Two-Factor Authentication for Anyone Who’s Not Very Tech-SavvyJanuary 31, 2022 No Comments
Featured article by Susan Melony, Independent Technology Author
Even if you don’t work in the IT industry, it pays to know a bit about it. That’s because if you own a company or work for one, you will probably need to know somewhat about technology. Maybe you use apps, computers, servers, etc., as part of your daily life.
Two-factor authentication is an IT concept you should know about if you have never heard of it before. This article will serve as a two-factor authentication beginner’s guide. We will get into a bit of detail about this concept, which some IT professionals abbreviate as 2FA.
What is 2FA?
Two-factor authentication is a kind of electronic authentication method. It’s similar to multi-factor authentication. However, as the name indicates, two-factor authentication lets you access a tech resource by confirming your identity in two ways.
Multi-factor authentication might require three authentications or more. If you work in a government building, for instance, maybe you’ll have to confirm your identity in several different ways. You might need to scan your thumbprint or let a machine read your iris.
With 2FA, a user can access a site or app after presenting two pieces of evidence that confirm who they are. It uses a formula those in the IT field sometimes call an authentication mechanism. It has three parts: inherence, possession, and knowledge.
The 2FA system is not foolproof, but it works pretty well. That is why so many businesses use it these days.
Where Might You Encounter 2FA?
Maybe you’re thinking to yourself at this point, “I’ve never heard of this 2FA thing before. I’ve never even seen one.” Don’t be so sure of that.
If you own an iPhone, you will require two-factor authentication to access it. The factors that authenticate your identity might include facial recognition software and your six-digit passcode. That is far from the only place you may encounter 2FA, though.
If you use Facebook, now known as Meta, you will utilize 2FA to see what your friends are doing. You will use it to access Instagram or other social media platforms. If you try to access your online bank account through a laptop, desktop, or app, you will probably need to type in your username and password.
Those are the two factors that confirm your identity. However, if you want to log in from an unfamiliar device, you might need an additional confirmation factor. The bank may send a numerical code to your phone or email that you need to type in before you can check out how much money you have in your savings account.
Why Do So Many Entities Use 2FA Now?
If you think about it, you can likely figure out why 2FA is so popular and appears in many industries. It’s for security. If you try to access someone’s account or enter a restricted area, you will not be able to do so with one access element alone. You will need both of them to get to your destination.
If you do not have two-factor authentication in place, that’s asking for trouble. Even two-factor authentication that wants your user ID and password is not ideal.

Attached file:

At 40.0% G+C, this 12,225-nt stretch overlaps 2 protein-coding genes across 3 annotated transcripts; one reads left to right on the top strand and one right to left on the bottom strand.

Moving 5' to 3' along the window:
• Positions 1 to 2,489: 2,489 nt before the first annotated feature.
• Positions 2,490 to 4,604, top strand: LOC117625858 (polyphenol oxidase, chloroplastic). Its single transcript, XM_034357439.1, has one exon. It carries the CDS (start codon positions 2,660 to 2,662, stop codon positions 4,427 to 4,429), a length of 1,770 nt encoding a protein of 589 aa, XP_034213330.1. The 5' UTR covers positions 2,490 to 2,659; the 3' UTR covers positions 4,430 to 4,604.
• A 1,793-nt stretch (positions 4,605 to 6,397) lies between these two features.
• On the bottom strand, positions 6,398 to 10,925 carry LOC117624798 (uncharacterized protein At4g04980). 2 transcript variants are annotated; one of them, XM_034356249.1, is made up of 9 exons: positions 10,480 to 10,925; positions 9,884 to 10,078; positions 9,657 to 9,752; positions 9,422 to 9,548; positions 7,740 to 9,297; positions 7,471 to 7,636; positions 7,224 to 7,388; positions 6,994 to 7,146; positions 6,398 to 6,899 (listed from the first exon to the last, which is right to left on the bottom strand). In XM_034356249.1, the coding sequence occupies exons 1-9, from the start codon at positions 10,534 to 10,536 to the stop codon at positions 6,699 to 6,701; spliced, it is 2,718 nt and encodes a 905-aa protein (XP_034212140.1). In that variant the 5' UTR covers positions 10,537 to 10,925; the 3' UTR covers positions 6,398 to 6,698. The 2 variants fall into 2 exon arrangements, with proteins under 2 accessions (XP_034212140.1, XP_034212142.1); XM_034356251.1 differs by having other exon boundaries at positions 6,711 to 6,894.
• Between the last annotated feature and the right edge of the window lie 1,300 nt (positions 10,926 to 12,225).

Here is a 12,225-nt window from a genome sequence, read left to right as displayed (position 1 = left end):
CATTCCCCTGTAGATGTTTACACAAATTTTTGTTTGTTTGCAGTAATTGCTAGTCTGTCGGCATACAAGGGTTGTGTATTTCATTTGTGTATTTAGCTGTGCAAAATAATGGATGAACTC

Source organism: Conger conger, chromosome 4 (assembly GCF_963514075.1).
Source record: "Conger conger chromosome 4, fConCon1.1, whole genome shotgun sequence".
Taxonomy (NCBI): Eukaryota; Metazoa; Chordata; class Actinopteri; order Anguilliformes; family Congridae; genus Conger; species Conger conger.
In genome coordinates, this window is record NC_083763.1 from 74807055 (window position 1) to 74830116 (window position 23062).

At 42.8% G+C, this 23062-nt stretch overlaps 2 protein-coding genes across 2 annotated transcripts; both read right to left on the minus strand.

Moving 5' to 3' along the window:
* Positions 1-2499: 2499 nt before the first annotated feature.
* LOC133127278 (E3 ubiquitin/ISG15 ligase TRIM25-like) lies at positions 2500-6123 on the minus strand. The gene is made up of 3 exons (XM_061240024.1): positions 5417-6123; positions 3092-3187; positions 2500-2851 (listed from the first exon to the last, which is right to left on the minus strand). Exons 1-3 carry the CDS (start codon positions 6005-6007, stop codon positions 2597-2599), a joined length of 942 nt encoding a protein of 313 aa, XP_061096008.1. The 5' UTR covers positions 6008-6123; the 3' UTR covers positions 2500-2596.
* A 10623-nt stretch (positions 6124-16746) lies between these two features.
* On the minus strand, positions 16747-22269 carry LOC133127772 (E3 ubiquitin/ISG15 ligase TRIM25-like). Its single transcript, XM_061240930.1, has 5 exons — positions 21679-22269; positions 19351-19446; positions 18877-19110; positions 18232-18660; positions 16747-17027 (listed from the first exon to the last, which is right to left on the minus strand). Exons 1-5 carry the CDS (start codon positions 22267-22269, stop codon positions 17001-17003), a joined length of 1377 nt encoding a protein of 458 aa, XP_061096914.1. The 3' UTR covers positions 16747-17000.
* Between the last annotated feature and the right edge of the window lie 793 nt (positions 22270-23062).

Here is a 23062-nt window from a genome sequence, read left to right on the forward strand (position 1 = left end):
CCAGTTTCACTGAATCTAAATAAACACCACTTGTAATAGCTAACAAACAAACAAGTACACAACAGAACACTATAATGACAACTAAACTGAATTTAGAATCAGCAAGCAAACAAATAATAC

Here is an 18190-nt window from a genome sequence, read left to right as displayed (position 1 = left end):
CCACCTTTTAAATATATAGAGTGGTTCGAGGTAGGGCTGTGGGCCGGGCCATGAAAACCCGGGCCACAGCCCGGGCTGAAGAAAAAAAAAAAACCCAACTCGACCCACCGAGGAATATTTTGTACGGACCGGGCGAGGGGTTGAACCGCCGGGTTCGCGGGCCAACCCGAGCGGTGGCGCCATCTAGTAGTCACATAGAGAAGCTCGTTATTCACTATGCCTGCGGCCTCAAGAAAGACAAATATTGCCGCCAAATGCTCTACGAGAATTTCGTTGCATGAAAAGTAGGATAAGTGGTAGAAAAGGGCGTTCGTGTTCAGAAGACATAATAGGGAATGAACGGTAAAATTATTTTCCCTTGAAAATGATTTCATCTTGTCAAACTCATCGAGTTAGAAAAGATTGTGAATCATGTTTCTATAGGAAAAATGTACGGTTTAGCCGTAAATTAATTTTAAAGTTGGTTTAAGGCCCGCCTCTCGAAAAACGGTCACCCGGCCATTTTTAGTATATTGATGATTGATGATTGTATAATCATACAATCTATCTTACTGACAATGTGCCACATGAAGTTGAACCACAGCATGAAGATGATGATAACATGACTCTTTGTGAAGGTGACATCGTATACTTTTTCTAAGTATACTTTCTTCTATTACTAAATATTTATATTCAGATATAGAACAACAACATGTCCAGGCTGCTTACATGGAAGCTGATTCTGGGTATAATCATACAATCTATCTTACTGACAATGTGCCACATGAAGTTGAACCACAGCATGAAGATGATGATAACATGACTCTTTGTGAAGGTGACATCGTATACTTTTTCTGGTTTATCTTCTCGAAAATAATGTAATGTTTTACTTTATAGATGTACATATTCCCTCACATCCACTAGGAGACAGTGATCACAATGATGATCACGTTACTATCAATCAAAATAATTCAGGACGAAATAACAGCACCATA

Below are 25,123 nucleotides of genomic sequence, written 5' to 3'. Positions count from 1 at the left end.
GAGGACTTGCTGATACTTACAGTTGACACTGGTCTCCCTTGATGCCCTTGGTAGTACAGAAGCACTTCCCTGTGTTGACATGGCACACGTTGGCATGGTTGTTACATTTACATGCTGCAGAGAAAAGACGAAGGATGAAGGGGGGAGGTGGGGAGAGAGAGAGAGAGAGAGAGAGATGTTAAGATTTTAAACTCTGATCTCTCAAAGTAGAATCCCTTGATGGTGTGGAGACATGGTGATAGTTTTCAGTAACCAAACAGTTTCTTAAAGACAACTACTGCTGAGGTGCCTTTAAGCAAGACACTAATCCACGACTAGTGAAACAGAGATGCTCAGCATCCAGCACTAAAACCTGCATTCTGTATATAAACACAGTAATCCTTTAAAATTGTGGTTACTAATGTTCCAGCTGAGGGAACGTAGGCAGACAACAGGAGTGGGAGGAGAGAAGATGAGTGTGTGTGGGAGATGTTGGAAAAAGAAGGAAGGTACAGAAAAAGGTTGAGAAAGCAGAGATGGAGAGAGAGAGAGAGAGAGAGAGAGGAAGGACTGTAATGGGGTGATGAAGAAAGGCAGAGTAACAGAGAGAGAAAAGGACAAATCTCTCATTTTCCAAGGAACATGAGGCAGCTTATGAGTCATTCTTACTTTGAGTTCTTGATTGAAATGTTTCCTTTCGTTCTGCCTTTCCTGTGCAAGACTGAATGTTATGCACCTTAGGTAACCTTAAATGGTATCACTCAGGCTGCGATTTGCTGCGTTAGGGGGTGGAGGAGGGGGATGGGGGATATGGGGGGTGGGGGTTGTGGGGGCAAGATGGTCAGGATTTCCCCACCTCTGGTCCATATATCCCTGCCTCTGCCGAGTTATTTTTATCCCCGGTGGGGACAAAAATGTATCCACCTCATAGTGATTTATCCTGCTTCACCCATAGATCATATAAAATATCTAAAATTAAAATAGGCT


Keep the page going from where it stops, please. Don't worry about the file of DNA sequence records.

Biometric indicators that businesses and devices use to grant access are much more secure than numeric codes and IDs that someone might steal. If you’re in a coffee shop or another public place, a hacker or some other dishonest individual might glance over as you type in your user ID and password. They’re much less likely to access a bank account or open your iPhone if you misplace it if you use facial recognition technology.
2FA as Part of a Larger IT World
In IT, it’s unusual to encounter a concept that does not fit into the larger landscape. 2FA is no exception. 2FA is part of IAM, or identity and access management.
2FA can be a big part of your IAM security solution, but it should not comprise all of it. You might think of 2FA as part of what keeps your company and employees safe, but there are additional layers you’ll want to add, especially if you have trade secrets you want to guard.
Frankly, even if you don’t have any trade secrets, you need IAM in place because a hacker who accesses your system can always crash your website. They can steal customer data, such as their home addresses, credit card numbers, and more. They might also steal employee information, such as bank account routing numbers, if you’ve set up a direct deposit system to pay your workers.
Companies also need 2FA or multi-factor authentication as part of IAM to comply with various programs that monitor them. Frequently, entities exist that watch over companies to ensure they have minimum security requirements in place.
If you don’t spend some money on 2FA or multi-factor authentication, you might face a data leak, but fines are also possible. You won’t want to deal with any of that, so a cash outlay that results in a modern 2FA system is something in which you’ll need to invest.
Learning to Live with 2FA
Whether you use 2FA or multi-factor authentication in your work or private life, or both, having it there should make you feel safer. It will make a company’s employees feel better about working there, and it often means shoppers are more willing to give you their credit card numbers. If you have a website that sells goods or provides services, we can’t stress how crucial 2FA is to install.
Having it in place should also not slow you down too much. If you use a home computer to do remote work, for instance, it’s a simple matter to enter the authentication factors every morning that will allow you to access your company’s software suite. You also shouldn’t mind using 2FA to access a social media account or use your iPhone or Android device.
Now, you know some 2FA basics if you ever hear someone from your IT department mention the term.DATA and ANALYTICS , DATA PRIVACY, DATA SECURITY